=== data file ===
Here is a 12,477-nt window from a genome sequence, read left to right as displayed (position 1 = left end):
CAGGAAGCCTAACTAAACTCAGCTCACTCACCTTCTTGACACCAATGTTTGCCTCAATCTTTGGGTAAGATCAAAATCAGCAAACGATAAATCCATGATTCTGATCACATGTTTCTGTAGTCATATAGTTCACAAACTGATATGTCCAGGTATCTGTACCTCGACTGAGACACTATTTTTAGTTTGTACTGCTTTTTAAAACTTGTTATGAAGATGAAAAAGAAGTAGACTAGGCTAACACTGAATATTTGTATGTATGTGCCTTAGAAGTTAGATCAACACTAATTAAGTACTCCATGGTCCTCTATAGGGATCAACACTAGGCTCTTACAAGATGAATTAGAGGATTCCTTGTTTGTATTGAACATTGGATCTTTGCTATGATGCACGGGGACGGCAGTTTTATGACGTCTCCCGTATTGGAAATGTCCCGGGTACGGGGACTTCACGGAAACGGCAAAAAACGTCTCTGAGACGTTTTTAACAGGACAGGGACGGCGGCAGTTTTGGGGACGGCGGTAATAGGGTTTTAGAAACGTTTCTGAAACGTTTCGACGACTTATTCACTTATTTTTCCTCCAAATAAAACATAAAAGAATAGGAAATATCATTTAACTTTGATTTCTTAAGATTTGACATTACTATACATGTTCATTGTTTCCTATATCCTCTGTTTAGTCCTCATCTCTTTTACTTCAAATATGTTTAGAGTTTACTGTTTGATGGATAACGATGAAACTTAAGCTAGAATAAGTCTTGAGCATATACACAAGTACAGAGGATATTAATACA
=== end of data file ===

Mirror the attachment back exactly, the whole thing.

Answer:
Here is a 12,477-nt window from a genome sequence, read left to right as displayed (position 1 = left end):
CAGGAAGCCTAACTAAACTCAGCTCACTCACCTTCTTGACACCAATGTTTGCCTCAATCTTTGGGTAAGATCAAAATCAGCAAACGATAAATCCATGATTCTGATCACATGTTTCTGTAGTCATATAGTTCACAAACTGATATGTCCAGGTATCTGTACCTCGACTGAGACACTATTTTTAGTTTGTACTGCTTTTTAAAACTTGTTATGAAGATGAAAAAGAAGTAGACTAGGCTAACACTGAATATTTGTATGTATGTGCCTTAGAAGTTAGATCAACACTAATTAAGTACTCCATGGTCCTCTATAGGGATCAACACTAGGCTCTTACAAGATGAATTAGAGGATTCCTTGTTTGTATTGAACATTGGATCTTTGCTATGATGCACGGGGACGGCAGTTTTATGACGTCTCCCGTATTGGAAATGTCCCGGGTACGGGGACTTCACGGAAACGGCAAAAAACGTCTCTGAGACGTTTTTAACAGGACAGGGACGGCGGCAGTTTTGGGGACGGCGGTAATAGGGTTTTAGAAACGTTTCTGAAACGTTTCGACGACTTATTCACTTATTTTTCCTCCAAATAAAACATAAAAGAATAGGAAATATCATTTAACTTTGATTTCTTAAGATTTGACATTACTATACATGTTCATTGTTTCCTATATCCTCTGTTTAGTCCTCATCTCTTTTACTTCAAATATGTTTAGAGTTTACTGTTTGATGGATAACGATGAAACTTAAGCTAGAATAAGTCTTGAGCATATACACAAGTACAGAGGATATTAATACA